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Security Weekly

WordPress Security Compliance & Regulations

Cleanshot 2023 11 30 At 14.14.30

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Cleanshot 2023 11 30 At 14.14.30

Oliver Sild

Patchstack

Oliver Sild is the CEO and Co-founder of Patchstack. He is an entrepreneur and cyber security expert with a strong focus on community building. He has been organising hacking competitions (& local CTF community) in Estonia since 2016, has kickstarted a startup community in his hometown and has nearly 10 years of experience with WordPress security.

Week 12

Security compliance and regulations are topics that are not often discussed in the context of WordPress, but this is going to change significantly in the coming years. GDPR was one of the first regulations to make some compliance practices mainstream in the WordPress ecosystem.

At the end of this month (31st March 2024), PCI DSS v3 will retire and be replaced by PCI DSS v4, which will introduce significant changes to compliance for everyone who accepts credit card payments on their website (regardless of whether the processing is done via a third-party provider).

Then there’s also the upcoming European Cyber Resilience Act, which brings significant regulatory security requirements to the open-source software ecosystem. This is so significant that WordPress, Drupal, Joomla!, and TYPO3 joined forces to send a letter of concerns to the European Union.

Whether we want it or not, new regulations are coming.

The New PCI DSS Version 4

The first one to take effect is PCI DSS version 4 (31st March 2024), which introduces more than 50 new requirements for vendors (such as WooCommerce sites) who process payment data.

One of the most significant changes is that merchants can no longer bypass PCI requirements just because they use a third party to process payments for them. The new PCI DSS v4 specifically states that merchants need to protect the payment pages.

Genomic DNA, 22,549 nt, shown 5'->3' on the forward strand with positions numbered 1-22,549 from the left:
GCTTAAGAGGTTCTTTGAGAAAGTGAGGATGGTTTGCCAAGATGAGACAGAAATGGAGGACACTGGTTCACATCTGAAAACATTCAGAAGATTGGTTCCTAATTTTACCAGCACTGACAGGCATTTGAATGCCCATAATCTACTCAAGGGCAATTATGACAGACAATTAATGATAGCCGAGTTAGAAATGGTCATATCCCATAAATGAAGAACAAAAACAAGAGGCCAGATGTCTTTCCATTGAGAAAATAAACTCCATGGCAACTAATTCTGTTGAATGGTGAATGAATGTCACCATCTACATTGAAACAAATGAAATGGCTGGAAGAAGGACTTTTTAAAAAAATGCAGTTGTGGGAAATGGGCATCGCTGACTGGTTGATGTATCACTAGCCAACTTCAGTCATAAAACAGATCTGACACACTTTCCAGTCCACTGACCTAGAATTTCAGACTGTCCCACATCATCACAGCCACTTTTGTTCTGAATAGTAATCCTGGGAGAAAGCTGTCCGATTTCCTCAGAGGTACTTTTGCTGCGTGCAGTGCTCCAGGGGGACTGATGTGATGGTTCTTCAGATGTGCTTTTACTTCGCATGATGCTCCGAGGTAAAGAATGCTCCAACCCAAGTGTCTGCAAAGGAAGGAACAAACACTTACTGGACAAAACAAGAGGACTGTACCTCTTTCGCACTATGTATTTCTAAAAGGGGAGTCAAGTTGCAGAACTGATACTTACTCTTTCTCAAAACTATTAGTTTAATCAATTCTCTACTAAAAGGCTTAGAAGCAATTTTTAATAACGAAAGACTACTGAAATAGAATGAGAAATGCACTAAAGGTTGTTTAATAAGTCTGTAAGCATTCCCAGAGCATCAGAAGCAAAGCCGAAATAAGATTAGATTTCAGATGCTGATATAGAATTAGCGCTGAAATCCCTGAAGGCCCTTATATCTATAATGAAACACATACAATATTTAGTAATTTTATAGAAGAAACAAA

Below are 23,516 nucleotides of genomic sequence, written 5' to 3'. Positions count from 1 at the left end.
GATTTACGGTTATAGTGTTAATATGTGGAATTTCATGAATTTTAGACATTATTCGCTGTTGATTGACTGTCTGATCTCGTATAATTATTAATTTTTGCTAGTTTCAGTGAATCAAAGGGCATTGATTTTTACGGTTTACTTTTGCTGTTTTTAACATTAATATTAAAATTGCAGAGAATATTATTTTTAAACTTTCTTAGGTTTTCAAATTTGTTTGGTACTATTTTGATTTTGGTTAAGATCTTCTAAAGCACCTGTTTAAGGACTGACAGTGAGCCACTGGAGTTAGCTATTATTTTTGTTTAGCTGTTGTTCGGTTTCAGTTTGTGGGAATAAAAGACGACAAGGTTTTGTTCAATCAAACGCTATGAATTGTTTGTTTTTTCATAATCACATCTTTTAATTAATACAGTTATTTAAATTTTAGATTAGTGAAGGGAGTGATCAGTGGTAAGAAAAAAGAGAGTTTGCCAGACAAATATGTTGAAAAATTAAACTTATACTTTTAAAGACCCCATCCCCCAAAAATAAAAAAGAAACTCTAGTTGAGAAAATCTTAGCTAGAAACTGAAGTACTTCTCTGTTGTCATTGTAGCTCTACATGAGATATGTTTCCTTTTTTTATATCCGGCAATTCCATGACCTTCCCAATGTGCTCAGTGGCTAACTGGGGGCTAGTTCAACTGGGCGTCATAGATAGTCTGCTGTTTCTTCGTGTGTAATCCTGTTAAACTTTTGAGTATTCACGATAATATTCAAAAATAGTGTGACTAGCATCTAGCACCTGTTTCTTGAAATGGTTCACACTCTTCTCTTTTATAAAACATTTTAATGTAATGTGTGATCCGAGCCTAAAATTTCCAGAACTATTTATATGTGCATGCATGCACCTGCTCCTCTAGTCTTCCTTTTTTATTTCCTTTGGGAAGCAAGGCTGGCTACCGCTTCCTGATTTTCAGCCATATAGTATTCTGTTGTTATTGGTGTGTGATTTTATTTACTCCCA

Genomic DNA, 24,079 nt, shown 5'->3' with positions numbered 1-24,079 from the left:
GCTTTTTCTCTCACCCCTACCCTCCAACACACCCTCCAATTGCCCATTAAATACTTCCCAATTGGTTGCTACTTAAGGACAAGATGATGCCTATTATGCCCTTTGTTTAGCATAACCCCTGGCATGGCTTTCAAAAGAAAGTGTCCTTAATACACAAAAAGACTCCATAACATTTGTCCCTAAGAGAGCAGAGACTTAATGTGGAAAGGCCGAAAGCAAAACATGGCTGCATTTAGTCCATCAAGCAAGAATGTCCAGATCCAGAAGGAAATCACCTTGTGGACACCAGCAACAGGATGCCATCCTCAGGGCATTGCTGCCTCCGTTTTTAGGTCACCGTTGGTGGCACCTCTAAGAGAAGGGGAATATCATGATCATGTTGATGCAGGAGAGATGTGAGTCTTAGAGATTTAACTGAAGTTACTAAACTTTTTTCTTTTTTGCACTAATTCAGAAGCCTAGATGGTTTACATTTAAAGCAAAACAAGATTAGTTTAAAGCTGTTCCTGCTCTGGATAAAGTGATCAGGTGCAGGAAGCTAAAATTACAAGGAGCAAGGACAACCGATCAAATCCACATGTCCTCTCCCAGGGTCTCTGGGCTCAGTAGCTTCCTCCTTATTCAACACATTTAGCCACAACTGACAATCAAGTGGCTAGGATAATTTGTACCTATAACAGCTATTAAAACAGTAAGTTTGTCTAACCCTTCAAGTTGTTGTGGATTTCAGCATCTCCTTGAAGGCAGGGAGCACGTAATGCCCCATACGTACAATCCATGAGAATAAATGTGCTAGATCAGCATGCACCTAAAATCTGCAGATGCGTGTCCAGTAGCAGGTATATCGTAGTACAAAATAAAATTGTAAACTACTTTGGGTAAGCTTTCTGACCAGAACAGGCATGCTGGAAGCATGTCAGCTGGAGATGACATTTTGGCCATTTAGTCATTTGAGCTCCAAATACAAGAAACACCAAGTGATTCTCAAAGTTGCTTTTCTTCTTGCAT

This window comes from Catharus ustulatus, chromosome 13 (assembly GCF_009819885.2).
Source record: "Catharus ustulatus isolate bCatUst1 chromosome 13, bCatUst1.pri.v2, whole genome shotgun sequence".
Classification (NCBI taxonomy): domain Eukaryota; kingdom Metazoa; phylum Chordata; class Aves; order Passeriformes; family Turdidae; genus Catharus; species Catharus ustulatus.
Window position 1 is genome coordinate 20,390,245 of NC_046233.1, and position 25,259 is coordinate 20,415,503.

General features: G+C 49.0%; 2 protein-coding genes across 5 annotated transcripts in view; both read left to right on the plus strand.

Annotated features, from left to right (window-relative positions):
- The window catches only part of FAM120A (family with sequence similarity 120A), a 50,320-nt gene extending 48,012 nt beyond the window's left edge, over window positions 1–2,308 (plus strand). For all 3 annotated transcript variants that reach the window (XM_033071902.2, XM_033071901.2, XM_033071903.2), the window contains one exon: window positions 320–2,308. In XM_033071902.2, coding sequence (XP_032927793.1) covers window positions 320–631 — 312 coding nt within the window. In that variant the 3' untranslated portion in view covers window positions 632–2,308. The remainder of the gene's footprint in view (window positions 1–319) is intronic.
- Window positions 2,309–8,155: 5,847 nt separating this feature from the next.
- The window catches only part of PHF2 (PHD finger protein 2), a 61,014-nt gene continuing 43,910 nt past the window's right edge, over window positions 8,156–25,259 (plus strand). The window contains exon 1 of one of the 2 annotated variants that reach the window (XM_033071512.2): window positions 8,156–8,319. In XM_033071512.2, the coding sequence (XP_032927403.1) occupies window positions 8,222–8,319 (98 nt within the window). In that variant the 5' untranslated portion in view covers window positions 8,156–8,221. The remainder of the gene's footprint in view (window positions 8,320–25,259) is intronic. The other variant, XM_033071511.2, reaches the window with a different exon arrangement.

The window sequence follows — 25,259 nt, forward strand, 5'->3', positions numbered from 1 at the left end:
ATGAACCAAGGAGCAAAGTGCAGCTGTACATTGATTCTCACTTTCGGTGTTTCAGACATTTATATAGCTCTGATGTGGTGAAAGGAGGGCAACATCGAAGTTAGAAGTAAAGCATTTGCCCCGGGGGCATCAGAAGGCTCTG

As mentioned, there are 50 new requirements that come with the new PCI compliance, but I would like to highlight two of them, which will probably create a significant shift in the market.

Requirement 6.3: Security vulnerabilities are identified and addressed.

Vulnerability management is no longer an option. Every website that has payment pages where a customer can enter credit card information must have an ongoing overview of security vulnerabilities present in the application, and the application needs to be protected.

Multi-Factor Authentication (MFA) Requirement

Websites that handle payment information, store it, and show it back to the user must enforce multi-factor authentication. The new PCI DSS v4 is quite clear about the fact that 2FA/MFA should essentially be deployed for everyone.

There’s a lot to unpack when it comes to PCI, but I recommend everyone who accepts credit card payments on their website or shop to look into this.

EU Cyber Resilience Act

The European Cyber Resilience Act is essentially regulating how security should be managed for software products. The CRA puts its obligations on software manufacturers, those who publish code that is available in the EU.

This actually covers anyone who publishes software on the Internet, open source or not, regardless of whether you’re in the EU or not – as you would likely have EU users.

This will directly affect all WordPress plugin developers, for example, who will be required to perform regular security audits and code reviews on what they produce, and they will need to enforce a coordinated vulnerability disclosure policy (no more hidden security fixes).

Last Tuesday, the European Parliament already approved the new cyber resilience act standards, so it’s expected to become enforced already somewhere in 2024. Every plugin/theme developer in the WordPress ecosystem should already start looking into the requirements today. As with most recent European technology regulation, non-compliance could result in significant fines: up to the higher of €15 million or 2.5% of global turnover.

Just like with PCI, there’s also a lot to unpack with the CRA. I’ll add resources for that as well.


Resources:

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Cleanshot 2023 11 30 At 14.14.30

Oliver Sild

Patchstack

Oliver Sild is the CEO and Co-founder of Patchstack. He is an entrepreneur and cyber security expert with a strong focus on community building. He has been organising hacking competitions (& local CTF community) in Estonia since 2016, has kickstarted a startup community in his hometown and has nearly 10 years of experience with WordPress security.

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Patchstack auto-mitigates security vulnerabilities found on WordPress core, plugins and themes. Patchstack is the leading vulnerability intelligence provider in the entire WordPress ecosystem and has the largest collection of vulnerability specific vPatch rules that provide precision protection without any performance hit nor false positives. Patchstack is the go-to security provider for many of the leading agencies such as 10up, Valet, SiteCare and others.

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